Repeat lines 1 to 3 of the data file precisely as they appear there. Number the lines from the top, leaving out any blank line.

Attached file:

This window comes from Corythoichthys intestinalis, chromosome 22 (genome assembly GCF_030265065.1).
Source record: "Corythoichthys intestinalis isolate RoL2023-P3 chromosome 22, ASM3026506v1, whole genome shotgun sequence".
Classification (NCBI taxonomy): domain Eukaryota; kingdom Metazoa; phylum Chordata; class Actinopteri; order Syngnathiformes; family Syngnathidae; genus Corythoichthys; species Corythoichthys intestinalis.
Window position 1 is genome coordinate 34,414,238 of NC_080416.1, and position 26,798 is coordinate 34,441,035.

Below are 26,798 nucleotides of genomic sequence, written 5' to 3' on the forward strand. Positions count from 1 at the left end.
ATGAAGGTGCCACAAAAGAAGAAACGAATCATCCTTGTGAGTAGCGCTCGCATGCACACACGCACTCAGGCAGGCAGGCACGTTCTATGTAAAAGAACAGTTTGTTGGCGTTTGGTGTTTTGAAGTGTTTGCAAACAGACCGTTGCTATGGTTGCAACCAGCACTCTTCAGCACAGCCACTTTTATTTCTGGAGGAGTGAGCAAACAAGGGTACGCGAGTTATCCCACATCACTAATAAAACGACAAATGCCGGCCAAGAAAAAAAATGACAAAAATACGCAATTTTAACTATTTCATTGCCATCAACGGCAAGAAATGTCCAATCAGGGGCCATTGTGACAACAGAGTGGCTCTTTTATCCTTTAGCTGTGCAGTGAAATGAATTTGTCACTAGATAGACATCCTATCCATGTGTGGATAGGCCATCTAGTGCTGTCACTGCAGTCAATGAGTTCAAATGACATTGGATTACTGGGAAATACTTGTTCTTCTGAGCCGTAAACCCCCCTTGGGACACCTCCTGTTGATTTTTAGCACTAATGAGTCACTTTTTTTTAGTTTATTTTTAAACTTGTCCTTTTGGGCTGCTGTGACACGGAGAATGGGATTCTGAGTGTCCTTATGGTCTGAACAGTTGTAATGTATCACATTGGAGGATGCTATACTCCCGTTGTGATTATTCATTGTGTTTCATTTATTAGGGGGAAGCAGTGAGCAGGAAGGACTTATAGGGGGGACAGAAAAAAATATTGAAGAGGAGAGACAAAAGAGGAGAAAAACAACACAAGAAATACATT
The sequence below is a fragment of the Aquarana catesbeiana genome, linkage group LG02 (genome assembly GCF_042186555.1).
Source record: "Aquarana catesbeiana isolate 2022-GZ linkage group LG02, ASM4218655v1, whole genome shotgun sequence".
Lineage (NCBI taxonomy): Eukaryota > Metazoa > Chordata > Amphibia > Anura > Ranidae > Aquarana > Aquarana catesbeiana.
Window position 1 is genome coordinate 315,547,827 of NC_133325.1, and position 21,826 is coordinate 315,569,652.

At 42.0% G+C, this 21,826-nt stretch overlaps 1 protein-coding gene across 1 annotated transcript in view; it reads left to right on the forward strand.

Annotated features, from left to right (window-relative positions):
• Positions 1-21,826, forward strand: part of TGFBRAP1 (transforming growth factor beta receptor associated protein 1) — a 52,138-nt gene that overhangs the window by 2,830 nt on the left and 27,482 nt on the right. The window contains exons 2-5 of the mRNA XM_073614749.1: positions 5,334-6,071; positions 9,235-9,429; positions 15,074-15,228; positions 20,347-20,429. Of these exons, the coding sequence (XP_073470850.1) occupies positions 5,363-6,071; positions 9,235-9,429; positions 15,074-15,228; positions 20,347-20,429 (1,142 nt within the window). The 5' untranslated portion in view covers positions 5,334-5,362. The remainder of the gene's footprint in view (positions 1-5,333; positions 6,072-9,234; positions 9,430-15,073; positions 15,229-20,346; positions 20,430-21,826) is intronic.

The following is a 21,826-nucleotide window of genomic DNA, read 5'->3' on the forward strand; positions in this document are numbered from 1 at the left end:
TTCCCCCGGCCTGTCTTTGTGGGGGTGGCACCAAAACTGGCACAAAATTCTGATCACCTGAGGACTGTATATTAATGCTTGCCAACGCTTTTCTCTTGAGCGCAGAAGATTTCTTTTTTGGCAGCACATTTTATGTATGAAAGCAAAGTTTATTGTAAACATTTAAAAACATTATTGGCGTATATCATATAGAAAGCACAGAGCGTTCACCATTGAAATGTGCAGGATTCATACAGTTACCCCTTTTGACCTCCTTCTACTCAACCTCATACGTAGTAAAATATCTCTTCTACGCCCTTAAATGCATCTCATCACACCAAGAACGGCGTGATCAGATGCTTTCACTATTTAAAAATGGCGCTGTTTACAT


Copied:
This window comes from Corythoichthys intestinalis, chromosome 22 (genome assembly GCF_030265065.1).
Source record: "Corythoichthys intestinalis isolate RoL2023-P3 chromosome 22, ASM3026506v1, whole genome shotgun sequence".
Classification (NCBI taxonomy): domain Eukaryota; kingdom Metazoa; phylum Chordata; class Actinopteri; order Syngnathiformes; family Syngnathidae; genus Corythoichthys; species Corythoichthys intestinalis.